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Pulse Market Insight #211 JUN 24 2022 | Producers | Pulse Market Insights

Pulses Avoiding the Volatility of Major Markets

This is the time of year when crop markets are transitioning from old-crop to new-crop dynamics. In years when supplies are well-balanced and prices are close to average, those transitions are usually minor. But 2021/22 has been anything but normal with tight supplies and extreme prices. So it’s hardly surprising that the shift to new-crop markets has been “exciting”, at least for some crops.

For better or worse, crops traded on futures exchanges like canola and wheat are affected by speculative activity. Sometimes that drives prices higher than they would otherwise, but the opposite is also true, causing the sharp sell-offs lately. This also increases the odds that markets will overreact with the big swings and corrections we’re seeing in this transition to 2022/23.

These new-crop transitions also affect pulse markets and other cash-traded crops. The difference is that speculators don’t exaggerate the moves. Pulse prices have been historically strong in 2021/22 but didn’t see the extreme spikes in some other crops. But that’s also one reason why pulse prices haven’t dropped nearly as hard as canola or wheat have recently.

Prices for pulses are already shifting toward new-crop price levels but the moves will likely be milder. Part of the reason is that the difference between old crop prices and new-crop bids are fairly narrow, so there’s less room for them to drop.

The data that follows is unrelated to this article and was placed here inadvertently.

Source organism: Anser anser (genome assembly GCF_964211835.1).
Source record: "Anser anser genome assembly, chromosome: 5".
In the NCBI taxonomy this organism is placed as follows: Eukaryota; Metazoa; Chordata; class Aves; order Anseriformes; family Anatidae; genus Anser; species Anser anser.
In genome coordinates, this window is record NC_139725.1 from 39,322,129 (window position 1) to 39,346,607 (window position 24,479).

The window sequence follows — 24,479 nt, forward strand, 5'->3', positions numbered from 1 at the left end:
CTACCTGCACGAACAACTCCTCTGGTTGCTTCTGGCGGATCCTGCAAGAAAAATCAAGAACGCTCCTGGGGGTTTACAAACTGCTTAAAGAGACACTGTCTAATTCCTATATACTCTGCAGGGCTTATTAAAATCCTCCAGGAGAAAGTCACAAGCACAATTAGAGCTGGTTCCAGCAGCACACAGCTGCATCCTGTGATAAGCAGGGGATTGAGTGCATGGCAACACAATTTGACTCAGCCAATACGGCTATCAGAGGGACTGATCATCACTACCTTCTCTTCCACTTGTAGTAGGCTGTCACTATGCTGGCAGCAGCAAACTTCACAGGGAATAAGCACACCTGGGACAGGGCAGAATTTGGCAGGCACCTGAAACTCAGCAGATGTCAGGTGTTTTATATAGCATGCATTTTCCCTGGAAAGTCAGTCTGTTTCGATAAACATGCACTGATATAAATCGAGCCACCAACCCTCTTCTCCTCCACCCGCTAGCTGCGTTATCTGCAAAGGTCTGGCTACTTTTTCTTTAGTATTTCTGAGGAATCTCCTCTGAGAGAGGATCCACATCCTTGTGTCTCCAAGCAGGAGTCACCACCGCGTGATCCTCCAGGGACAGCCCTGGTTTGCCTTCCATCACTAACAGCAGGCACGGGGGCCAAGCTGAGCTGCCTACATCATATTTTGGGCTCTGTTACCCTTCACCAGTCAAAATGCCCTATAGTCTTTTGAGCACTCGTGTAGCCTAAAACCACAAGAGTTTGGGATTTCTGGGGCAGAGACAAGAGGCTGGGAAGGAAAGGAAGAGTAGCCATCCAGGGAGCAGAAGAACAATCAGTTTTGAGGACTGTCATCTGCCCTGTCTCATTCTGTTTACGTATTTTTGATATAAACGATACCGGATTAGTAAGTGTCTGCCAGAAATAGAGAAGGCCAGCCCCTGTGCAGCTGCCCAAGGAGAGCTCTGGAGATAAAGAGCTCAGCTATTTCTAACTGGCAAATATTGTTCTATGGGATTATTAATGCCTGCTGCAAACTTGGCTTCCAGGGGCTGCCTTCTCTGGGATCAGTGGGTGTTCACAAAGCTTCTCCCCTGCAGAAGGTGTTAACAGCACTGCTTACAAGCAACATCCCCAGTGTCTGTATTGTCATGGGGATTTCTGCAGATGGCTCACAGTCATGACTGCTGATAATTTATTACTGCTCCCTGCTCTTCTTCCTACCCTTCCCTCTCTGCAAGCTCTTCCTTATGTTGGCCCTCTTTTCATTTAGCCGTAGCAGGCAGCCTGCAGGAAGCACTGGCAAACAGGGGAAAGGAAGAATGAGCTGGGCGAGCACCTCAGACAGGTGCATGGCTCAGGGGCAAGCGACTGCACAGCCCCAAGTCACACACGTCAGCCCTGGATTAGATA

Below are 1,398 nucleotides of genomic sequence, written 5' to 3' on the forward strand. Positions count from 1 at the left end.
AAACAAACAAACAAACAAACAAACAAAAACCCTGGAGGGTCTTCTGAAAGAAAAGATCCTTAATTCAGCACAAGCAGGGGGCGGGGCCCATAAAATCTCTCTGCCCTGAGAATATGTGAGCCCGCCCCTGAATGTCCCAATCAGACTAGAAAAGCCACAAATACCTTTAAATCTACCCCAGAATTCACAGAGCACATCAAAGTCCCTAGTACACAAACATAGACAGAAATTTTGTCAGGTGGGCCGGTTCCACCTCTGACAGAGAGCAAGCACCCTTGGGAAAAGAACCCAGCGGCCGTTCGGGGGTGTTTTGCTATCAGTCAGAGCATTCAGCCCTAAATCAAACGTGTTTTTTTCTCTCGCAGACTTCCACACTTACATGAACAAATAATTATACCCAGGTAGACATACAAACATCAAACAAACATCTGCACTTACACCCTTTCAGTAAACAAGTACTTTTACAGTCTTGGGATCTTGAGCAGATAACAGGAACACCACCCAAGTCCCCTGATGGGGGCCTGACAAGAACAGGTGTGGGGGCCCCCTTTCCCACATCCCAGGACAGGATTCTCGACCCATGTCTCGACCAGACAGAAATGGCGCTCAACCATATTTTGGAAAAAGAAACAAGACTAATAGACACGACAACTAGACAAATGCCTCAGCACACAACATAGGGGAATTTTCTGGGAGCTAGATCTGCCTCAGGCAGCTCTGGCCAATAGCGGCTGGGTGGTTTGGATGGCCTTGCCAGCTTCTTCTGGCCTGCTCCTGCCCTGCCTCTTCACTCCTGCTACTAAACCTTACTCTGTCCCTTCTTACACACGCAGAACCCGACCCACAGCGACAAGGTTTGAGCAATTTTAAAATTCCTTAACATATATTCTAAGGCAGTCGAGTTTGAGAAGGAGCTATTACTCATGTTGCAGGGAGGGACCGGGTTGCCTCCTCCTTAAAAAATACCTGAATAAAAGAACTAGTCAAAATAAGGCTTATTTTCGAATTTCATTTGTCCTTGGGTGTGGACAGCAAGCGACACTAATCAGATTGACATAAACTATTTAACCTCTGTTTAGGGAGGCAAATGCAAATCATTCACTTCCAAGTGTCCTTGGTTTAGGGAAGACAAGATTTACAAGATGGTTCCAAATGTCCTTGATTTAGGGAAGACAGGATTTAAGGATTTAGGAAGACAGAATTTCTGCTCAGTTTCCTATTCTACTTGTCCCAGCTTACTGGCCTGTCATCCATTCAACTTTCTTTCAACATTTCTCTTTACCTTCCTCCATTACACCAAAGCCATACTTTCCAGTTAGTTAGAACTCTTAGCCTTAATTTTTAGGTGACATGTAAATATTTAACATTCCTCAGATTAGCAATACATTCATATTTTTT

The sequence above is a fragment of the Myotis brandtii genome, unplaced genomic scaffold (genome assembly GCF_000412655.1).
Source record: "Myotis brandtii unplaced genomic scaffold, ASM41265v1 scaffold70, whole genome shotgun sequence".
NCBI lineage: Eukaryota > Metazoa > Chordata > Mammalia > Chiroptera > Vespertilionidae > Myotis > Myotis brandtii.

It won’t just be old-crop prices changing though; new-crop bids will also respond as the crop develops and matures over the next few weeks. There are still trouble spots in various parts of the prairies but overall, the worries about dryness have been fading. In fact, excess moisture is already starting to become a concern, particularly for pulses.

Despite these issues, it’s hard to imagine 2022 crops could be as small as last year. Even with the challenges, production and supplies will almost certainly improve and if that’s the case, it makes sense that prices in 2022/23 will be lower than the highs of 2021/22. It’s not whether the 2022 crop will be bigger, but how much bigger. As those outlooks get clearer, new-crop prices will start to adjust too.

On one side of the trade, overseas buyers will be sorting out how aggressively they should be bidding for the 2022 crop. Last year, some waited too long to lock in supplies and had to pay even higher prices after harvest. This year, they’re nervous about locking in supplies at current prices if a bigger crop will be available. As a result, there hasn’t been a whole lot of buying just yet.

From the farmer’s perspective, forward-contracting the 2022 crop has been very limited, for good reasons. A lot of hard lessons were learned last year when contracts couldn’t be filled or those early contracts were at the lowest prices of the season. The extreme dryness this spring added even more caution. Thus, it’s completely understandable that very little of the 2022 crop has been priced so far.

Eventually though, both buyers and sellers will need to step up, and that’s going to cause markets to adjust. As farmers are more confident that they’ll have a decent 2022 crop, selling is going to kick into gear. Last year, farmers reluctance (or inability) to sell gave the market more support, but with larger supplies, it will be harder to keep prices elevated.

Buyers too will need to get in the game, with the fall shipping season not too far off. When they do, they’ll need to keep their bids aggressive to convince farmers to sell their 2022 crop. The timing of who “blinks” first could be an important piece in how the to new-crop transition unfolds.

Pulse Market Insight provides market commentary from Chuck Penner of LeftField Commodity Research to help with pulse marketing decisions.